Royal Mail launches parcel pick-up service

Royal Mail launches parcel pick-up service

Royal Mail will start collecting parcels and mail from people’s homes from Wednesday as it tries to grab a bigger share of the parcel market.

The firm is trying to capitalise on a rise in online shopping which has been accelerated by the coronavirus crisis.

Royal Mail has seen parcel deliveries increase in recent years but is still on track to make a loss in 2020.

The move to collecting could be beneficial if the company can work out logistical issues, an analyst said.

Royal Mail, which already delivers parcels, is joining an already crowded parcel-collection market where it faces rivals such as DPD, Hermes and DHL.

Its Parcel Collect service, which has been trialled in parts of the west of England, will be available every day except Sunday, and there will be 72p charge per parcel, plus postage costs.

Pre-paid return packages can be collected for 60p per item.

The firm said it was “one of the biggest changes to the daily delivery since the launch of the post box in 1852”.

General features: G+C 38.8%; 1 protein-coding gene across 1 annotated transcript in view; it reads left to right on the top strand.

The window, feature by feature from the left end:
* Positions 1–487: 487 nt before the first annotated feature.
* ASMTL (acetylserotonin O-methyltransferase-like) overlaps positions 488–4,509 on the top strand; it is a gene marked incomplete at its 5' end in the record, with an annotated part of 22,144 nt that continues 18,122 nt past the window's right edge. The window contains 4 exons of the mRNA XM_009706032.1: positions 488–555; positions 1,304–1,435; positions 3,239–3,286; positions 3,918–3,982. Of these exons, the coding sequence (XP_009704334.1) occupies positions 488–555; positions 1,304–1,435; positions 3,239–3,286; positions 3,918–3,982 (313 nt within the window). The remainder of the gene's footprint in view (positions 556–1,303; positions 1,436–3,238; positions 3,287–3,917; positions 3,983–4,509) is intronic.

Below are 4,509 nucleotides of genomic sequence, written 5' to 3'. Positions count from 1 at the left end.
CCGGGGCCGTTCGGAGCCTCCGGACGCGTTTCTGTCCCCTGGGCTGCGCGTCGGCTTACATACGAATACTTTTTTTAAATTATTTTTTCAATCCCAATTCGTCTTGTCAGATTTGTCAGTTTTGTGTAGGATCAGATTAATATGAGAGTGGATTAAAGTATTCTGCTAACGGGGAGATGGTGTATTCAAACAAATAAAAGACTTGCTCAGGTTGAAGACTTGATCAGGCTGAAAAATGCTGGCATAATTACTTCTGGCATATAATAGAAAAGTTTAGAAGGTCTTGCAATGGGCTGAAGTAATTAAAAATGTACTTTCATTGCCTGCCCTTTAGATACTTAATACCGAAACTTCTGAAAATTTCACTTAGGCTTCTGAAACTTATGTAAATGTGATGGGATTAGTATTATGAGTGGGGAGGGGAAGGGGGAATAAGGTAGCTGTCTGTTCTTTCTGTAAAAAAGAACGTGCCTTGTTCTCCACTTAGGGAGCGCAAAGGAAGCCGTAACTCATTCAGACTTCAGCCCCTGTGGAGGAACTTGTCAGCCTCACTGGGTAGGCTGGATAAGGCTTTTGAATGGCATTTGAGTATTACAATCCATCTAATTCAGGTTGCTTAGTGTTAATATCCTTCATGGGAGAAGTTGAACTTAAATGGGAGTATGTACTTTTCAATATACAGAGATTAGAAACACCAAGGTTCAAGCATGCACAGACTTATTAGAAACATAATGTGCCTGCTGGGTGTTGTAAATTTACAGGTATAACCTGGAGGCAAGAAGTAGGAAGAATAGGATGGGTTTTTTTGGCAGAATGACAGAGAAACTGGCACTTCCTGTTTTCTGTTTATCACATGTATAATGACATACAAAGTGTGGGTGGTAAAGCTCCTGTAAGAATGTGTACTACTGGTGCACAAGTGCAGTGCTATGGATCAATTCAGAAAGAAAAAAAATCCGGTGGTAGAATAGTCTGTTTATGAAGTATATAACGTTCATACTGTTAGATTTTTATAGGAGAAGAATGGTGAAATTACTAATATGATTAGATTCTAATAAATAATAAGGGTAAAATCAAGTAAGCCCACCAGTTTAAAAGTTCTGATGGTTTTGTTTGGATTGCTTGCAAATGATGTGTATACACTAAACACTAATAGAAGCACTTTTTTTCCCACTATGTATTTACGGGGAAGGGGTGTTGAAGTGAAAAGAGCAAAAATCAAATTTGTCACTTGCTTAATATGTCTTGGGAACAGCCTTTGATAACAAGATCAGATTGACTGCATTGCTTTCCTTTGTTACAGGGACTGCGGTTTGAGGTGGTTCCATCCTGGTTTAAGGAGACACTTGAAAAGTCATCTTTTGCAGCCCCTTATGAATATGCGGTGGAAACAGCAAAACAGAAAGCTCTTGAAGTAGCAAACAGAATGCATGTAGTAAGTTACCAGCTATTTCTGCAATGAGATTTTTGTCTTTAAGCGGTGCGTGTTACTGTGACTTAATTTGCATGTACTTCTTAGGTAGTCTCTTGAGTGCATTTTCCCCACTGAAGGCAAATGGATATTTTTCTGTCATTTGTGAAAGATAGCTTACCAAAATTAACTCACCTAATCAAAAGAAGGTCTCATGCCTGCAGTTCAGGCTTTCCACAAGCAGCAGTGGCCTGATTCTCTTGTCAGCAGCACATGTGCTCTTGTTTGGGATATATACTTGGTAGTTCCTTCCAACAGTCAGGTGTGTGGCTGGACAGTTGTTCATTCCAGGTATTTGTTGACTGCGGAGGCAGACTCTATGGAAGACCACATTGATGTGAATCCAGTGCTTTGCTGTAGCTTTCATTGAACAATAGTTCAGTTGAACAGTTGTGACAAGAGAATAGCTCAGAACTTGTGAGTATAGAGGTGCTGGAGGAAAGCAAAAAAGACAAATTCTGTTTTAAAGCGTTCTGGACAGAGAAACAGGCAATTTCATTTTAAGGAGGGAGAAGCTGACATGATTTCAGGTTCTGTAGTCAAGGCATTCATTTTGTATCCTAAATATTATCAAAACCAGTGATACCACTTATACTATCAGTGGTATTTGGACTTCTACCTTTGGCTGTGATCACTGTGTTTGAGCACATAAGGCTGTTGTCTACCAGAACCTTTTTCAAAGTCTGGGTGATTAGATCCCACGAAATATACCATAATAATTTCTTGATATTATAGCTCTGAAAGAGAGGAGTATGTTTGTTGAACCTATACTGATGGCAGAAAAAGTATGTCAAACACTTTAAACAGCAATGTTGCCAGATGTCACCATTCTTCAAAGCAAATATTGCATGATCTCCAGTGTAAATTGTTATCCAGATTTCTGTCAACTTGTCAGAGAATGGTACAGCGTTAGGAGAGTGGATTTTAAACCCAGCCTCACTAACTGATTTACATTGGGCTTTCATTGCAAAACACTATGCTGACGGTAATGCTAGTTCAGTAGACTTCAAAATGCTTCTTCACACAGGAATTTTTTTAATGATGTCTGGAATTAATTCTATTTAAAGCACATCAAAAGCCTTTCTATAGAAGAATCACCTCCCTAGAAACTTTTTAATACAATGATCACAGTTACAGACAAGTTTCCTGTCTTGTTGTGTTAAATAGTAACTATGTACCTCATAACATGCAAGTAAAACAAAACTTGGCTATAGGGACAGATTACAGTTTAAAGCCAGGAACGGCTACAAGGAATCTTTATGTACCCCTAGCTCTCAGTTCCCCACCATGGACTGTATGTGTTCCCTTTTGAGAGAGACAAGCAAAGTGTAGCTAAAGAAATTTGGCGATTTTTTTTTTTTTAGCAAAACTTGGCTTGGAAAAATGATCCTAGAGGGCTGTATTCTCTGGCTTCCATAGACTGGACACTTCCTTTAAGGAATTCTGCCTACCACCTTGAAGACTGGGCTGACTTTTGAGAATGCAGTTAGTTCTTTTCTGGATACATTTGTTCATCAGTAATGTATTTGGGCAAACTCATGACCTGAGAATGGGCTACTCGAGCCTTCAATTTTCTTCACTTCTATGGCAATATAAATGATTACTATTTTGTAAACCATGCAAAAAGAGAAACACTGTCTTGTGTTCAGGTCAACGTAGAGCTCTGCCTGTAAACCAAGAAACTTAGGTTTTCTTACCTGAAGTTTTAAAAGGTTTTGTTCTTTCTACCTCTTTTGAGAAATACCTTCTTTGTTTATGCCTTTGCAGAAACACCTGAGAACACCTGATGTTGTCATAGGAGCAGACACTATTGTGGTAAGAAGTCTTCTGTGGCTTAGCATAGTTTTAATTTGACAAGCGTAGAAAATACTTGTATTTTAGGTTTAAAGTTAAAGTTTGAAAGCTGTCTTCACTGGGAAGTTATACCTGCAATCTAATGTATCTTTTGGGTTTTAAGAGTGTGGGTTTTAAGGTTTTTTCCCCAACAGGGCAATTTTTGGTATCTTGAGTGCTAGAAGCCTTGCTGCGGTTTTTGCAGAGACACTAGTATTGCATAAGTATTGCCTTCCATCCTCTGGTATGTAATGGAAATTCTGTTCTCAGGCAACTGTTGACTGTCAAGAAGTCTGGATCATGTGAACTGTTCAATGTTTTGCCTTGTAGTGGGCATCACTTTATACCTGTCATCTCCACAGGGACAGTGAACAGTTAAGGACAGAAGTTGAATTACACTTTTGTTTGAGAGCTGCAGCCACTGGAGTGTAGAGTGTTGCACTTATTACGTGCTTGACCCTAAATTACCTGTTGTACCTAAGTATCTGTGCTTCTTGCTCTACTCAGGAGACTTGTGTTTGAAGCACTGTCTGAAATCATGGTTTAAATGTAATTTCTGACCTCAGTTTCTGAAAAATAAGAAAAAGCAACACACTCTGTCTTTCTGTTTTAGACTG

The firm is under pressure to find new revenue lines after seeing the number of letters it delivers halve over the last 16 years due to the popularity of email.

During that time its parcel deliveries have increased greatly, and it now hopes to tap into the booming returns market, as online shoppers seek to change items bought online.

The company had already made moves to enter the parcel market, launching parcel post boxes last year.

However, historically Royal Mail has underinvested in its parcel services, and only launched automated parcel sorting in 2017, according to Hargreaves Lansdown equity analyst Nicholas Hyett.

Mr Hyett said the new service would see a “massive increase” in its capacity, which would require a “significant amount of investment” and a “high degree of planning and organisation” which had sometimes been lacking.

However, he said that if Royal Mail managed to get it right, it could help mitigate losses it incurs through its obligation to provide a “universal service” across the UK.

For example, currently it must deliver to more isolated places in the UK which drags on its profits. But being able to collect from those locations could help it maximise its returns, Mr Hyett said.

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